In the present study, we investigated factors associated with the survival and prognosis of peritoneal lavage CY-positive pancreatic cancer patients who underwent curative resection followed by adjuvant chemotherapy.
| > Patients and Methods|| |
The patients were selected from the medical records of consecutive patients who underwent pancreatic surgery at our center from 2005 to 2015, according to the following criteria: (1) A pathologically common type of pancreatic cancer according to the International Union Against Cancer (UICC) TNM 7th edition; (2) patients who underwent curative resection followed by adjuvant chemotherapy as the initial treatment for pancreatic cancer in whom macroscopically curative resection was achieved; (3) patients who were diagnosed as peritoneal lavage CY-positive. The resected specimens were examined histopathologically and were staged according to the UICC TNM 7th edition. Patients with other pancreatic and periampullary neoplasms, such as intraductal papillary mucinous neoplasms, cystadenocarcinomas, and endocrine tumors, were excluded from the study. Patients who underwent R2 resection were also excluded from the study.
Gemcitabine (GEM) was started within 8 weeks after surgery. The patients received a weekly dose of 1000 mg/m2 for 3 weeks, which was followed by a 1-week rest. S-1 chemotherapy was started within 10 weeks after surgery., The patients received 40 mg of S-1/m2 of body surface area twice a day for 4 weeks, followed by a 2-week rest as one course (6-week schedule) or for 2 weeks followed by a 1-week rest as one course (3-week schedule). GEM or S-1 treatment was continued for 6 months.
The patients were followed up at outpatient clinics. Hematological tests and physical examinations were performed at least every 2 weeks during adjuvant chemotherapy, and at least every 3 months for 5 years after the completion of adjuvant chemotherapy. The carcinoembryonic antigen and cancer antigen 19-9 tumor marker levels were checked at least every 3 months for 5 years. The patients underwent a computed tomography examination every 3 months during the first 3 years after surgery, and then every 6 months until 5 years after surgery.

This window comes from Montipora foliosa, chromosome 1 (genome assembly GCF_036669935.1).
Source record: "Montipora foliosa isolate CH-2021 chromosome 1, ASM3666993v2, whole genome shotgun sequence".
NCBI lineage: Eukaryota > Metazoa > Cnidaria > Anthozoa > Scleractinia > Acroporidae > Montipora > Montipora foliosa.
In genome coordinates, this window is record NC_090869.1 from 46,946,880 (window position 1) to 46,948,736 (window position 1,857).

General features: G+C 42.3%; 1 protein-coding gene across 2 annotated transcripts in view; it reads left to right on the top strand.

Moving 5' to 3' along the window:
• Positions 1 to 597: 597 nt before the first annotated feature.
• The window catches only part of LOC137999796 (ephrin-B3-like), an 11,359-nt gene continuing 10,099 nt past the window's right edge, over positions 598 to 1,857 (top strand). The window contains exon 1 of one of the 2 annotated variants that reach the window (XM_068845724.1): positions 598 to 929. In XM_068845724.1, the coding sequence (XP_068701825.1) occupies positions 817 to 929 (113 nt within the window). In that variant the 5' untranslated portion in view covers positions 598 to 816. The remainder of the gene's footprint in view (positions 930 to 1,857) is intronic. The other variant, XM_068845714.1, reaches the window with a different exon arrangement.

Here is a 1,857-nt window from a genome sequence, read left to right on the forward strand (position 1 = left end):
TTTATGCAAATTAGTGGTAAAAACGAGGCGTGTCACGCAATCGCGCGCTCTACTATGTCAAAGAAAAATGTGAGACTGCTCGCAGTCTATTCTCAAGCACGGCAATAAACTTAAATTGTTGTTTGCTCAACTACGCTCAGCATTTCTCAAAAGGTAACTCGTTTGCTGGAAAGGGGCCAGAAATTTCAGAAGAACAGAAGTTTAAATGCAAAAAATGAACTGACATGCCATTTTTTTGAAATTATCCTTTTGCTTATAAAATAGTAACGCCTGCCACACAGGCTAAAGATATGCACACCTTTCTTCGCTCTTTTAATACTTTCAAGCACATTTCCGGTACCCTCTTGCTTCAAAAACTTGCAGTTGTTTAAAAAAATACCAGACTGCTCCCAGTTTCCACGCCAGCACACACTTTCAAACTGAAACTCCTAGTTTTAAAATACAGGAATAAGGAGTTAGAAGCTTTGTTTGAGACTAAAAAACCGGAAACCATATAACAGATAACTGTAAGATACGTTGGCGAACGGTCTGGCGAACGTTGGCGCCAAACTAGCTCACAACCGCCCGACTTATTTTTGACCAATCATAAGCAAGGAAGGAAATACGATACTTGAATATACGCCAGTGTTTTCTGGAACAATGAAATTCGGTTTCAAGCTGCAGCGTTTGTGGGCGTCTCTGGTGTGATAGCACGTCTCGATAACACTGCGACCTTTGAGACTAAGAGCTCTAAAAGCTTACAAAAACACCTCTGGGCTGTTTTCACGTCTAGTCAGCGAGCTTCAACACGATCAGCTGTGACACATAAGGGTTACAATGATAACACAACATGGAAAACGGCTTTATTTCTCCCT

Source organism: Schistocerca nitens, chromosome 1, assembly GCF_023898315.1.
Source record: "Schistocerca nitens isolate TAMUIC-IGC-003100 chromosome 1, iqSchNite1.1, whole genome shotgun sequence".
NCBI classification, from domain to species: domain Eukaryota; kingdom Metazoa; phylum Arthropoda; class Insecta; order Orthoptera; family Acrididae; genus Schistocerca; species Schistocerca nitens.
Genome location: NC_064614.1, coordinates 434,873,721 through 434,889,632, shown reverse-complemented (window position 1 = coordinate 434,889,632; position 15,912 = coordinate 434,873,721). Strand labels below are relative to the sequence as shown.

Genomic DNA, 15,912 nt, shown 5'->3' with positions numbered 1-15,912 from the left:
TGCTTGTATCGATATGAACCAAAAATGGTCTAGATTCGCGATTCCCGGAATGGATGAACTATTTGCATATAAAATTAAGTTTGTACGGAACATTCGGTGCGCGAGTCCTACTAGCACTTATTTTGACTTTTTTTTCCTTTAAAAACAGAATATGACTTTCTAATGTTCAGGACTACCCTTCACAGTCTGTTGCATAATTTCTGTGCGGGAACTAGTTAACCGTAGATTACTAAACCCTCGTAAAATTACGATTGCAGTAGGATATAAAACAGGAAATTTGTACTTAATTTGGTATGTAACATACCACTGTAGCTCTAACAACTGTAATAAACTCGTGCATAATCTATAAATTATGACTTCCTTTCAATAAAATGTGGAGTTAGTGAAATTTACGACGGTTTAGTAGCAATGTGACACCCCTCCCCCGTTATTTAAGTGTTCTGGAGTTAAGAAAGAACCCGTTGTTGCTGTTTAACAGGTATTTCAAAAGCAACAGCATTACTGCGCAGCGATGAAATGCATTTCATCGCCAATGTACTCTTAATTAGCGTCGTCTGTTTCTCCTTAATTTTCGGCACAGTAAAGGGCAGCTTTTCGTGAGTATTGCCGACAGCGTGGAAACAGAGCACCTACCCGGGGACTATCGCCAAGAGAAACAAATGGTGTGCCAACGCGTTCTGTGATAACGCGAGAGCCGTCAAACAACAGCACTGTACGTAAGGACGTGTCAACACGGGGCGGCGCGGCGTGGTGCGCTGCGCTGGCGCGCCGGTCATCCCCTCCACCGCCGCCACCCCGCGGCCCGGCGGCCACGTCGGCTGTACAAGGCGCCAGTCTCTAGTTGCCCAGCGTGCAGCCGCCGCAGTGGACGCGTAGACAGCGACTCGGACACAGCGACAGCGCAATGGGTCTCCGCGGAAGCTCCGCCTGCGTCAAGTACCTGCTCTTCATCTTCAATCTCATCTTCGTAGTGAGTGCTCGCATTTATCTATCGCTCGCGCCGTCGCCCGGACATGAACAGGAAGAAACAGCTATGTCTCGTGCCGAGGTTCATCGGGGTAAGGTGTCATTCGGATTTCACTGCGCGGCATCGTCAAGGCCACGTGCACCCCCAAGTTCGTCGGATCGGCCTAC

Peritoneal lavage cytology
Peritoneal lavage CY and a cytological analysis were routinely performed at the time of surgical exploration using normal saline, which was introduced into the abdominal cavity. After gentle agitation, as much fluid as possible was collected by syringe and centrifuged. Cytological smears were prepared from the centrifuged deposit and were examined by an experienced pathologist after Papanicolaou staining.
Evaluations and statistical analyses
Overall survival (OS) was defined as the period between surgery and death. Recurrence-free survival (RFS) was defined as the period between surgery and the occurrence of an event, recurrence, or death, whichever came first. The data of the patients who had not experienced an event were censored on the date of the final observation. OS and RFS were evaluated by a univariate analysis and multivariate analysis. OS and RES curves were calculated using the Kaplan–Meier method and were compared using the log-rank test. A Cox proportional hazards model was used to perform the univariate and multivariate survival analyses. An unpaired Student's t-test or the Chi-squared method was used to compare differences between the two groups. P <0.05 was considered to indicate statistical significance. The survival data were obtained from hospital records or from the city registry system. The SPSS software program (v11.0 J Win, SPSS, Chicago, IL, USA) was used for all of the statistical analyses. This study was approved by the Institutional Review Board Committee.
| > Results|| |
A total of 225 patients underwent surgical resection between 2005 and 2015. Twenty-three of these patients were eligible for inclusion in the present study. The median age was 66 years (range: 45–76 years); 15 patients were males and 8 were females. The types of surgery were as follows: Distal pancreatectomy (n = 8), pancreaticoduodenectomy (n = 13), and total pancreatic resection (n = 2). The median follow-up period was 62.7 months (range: 18.1–129.6 months).